Not enough funding or expertise to maintain Tokai Arboretum

Glenda Doller next to a fallen tree in Tokai Park.

Tokai Arboretum is in a neglected state and choking under alien vegetation, according to a group of hikers who visited it.

Glenda Doller, of Constantia, was among the Peninsula Ramblers group that hiked the lower slopes of Constantiaberg recently.

She said Lister’s Place also appeared neglected, worse than after the fire of 2015.

Friends of Tokai Park (FoTP) chairman, Tony Rebelo, said SANParks, which took over management in the 1990s, did not have sufficient funding or expertise to maintain the arboretum and the group was exploring various alternatives.

“The arboretum is arguably one of the most important historical sites in the country in terms of our silvicultural history,” said Dr Rebelo.

However, SANParks spokesperson, Babalwa Dlangamandla, said they, along with Working on Water and Working on Fire, had the staff, funding and expertise to continue the rehabilitation of the arboretum and surrounding area.

Few trees were killed by the 2015 fire, but some were deemed unsafe and so the area was closed to the public. It was officially reopened in 2017, with the proviso that the arboretum parking – used mainly by mountain bikers – be relocated to the Tokai picnic site.

Dr Rebelo said maintenance of the arboretum would require a full-time horticulturist and two labourers to maintain it to international standards.

The arboretum was declared a national monument in 1985. Lister’s Place, erected in the late 1980’s, was excluded and was originally an information centre with a classroom and a museum and then converted to a tea room.

Regarding the area appearing neglected, Dr Rebelo said there was no landscape plan for the arboretum. “Should the area be lawns with trees? Or planted beds of shrubs between the trees? Or a natural fynbos understory? Mowing lawns will eliminate much of the alien invasive shrubs. Planted beds, if properly maintained, will also help control the aliens,” he said.

Whatever happens, SANParks must remove nationally-listed alien invasives.

Dr Rebelo said gums continuously shed branches and bark, which, along with the cluttered undergrowth could give the mistaken appearance of neglect. And many alien invasives were coppicers (they resprout if cut back).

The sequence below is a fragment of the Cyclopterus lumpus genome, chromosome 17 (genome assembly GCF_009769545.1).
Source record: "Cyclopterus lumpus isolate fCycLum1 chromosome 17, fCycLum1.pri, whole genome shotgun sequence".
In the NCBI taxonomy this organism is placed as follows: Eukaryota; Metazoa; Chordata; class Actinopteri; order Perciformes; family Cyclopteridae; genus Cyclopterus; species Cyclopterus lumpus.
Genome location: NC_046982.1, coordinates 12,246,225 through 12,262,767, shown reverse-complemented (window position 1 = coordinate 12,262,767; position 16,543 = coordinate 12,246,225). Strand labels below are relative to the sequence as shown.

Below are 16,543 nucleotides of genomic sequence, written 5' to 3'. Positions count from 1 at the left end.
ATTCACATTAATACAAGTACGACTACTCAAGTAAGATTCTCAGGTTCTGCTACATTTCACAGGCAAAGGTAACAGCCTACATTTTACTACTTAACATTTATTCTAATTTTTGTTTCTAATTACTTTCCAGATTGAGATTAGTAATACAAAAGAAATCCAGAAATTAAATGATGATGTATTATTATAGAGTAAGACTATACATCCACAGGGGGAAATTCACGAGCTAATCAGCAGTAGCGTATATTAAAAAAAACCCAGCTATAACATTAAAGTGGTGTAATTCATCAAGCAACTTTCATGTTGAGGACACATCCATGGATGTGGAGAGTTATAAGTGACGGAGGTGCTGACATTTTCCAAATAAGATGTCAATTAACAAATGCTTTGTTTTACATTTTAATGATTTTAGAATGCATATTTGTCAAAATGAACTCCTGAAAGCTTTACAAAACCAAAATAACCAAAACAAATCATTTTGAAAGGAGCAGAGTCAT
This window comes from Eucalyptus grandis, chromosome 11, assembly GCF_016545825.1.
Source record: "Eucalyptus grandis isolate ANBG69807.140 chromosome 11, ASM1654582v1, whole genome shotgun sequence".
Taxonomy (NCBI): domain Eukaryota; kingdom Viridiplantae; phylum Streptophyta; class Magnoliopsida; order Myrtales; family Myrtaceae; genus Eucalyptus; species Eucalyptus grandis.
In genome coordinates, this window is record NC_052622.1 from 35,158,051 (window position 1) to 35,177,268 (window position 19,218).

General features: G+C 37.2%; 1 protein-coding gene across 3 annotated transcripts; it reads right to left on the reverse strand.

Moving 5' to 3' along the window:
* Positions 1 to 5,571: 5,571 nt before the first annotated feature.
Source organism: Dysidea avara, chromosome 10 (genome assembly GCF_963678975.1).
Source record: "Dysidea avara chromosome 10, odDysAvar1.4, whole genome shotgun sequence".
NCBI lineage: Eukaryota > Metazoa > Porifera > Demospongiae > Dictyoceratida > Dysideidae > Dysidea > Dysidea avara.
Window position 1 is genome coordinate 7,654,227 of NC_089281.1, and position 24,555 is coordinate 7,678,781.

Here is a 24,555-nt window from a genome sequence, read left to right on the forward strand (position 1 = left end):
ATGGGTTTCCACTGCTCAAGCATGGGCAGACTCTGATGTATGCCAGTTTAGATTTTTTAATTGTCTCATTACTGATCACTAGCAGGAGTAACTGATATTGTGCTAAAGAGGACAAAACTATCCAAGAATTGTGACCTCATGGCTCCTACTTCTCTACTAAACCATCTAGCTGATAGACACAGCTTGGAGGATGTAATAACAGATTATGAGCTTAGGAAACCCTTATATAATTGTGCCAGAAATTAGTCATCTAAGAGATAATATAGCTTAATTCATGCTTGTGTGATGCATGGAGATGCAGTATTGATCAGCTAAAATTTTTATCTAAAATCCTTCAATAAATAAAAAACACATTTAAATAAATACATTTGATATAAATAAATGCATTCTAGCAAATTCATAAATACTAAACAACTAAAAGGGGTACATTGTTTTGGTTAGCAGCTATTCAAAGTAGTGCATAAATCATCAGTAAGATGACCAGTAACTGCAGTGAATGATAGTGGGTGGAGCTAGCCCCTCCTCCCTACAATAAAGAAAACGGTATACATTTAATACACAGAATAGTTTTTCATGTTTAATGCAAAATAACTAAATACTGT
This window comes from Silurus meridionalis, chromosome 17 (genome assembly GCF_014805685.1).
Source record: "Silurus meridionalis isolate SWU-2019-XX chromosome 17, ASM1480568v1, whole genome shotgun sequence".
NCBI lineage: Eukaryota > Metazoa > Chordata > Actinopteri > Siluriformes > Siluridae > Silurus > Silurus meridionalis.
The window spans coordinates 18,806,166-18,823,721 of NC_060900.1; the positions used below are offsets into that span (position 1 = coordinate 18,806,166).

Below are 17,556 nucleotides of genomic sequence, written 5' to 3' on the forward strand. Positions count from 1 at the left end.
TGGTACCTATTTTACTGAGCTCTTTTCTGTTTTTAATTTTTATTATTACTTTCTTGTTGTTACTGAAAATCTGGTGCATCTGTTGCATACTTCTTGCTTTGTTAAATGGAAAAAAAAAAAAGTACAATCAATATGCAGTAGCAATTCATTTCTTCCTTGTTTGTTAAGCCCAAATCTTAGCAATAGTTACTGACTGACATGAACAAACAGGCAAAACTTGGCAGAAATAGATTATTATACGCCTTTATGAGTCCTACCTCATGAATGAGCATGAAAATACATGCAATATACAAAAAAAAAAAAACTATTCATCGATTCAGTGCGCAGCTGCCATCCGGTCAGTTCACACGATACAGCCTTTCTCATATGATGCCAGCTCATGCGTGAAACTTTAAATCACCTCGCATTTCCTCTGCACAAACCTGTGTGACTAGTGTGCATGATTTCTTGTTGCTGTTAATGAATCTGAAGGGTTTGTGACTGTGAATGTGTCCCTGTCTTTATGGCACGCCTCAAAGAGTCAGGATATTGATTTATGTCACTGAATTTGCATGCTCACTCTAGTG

Dr Rebelo said alien clearing at Tokai Arboretum had been an issue since 1885 – alien wattle seed banks could survive in the soil for well over 100 years.

Dr Rebelo said the FoTP regularly monitored the arboretum for infestation by the polyphagous shothole borer beetle (“Invasive beetle threat”, Bulletin, May 2).

“Gums are not affected by this beetle, but the clamshell lerp is now in the area and weakening a few eucalyptus species.

“With an old arboretum, regular deaths are the norm. There is also no current replacement policy for dead trees,” he said.

Dr Rebelo said SANParks would include Lister’s Place in the development plan for the Tokai Manor precinct. However, its actual use, whether as a museum, tea room or arboretum restroom, would be negotiated with the developer, and it would open once the tender process with a private operator had been completed, he said.

“We believe it should primarily be an information centre/museum for the arboretum. But if the arboretum has a dedicated staff, it may have to serve as offices for them as well, at least in the short term, until a more appropriate building can be designed and built.”

Baboons have removed thatch from Listers, but the building is still sound. Dr Rebelo said SANParks had promised to re-thatch this year.

One of the effects of the 2015 fire, is that the arboretum will no longer be baboon proofed. This affects recreation, specifically, picnics which are no longer feasible.

Ms Dlangamandla said invasive, undesirable wattles had invaded the arboretum after the 2015 fires.

SANParks teams, she said, were working continually with volunteer groups and Working for Water contractors to remove them.

The alien infestation in Tokai was a result of more than a century of commercial timber planting and harvesting and it could take many years to fully rehabilitate the area, she said.

For more information about the FoTP, visit them on Facebook.

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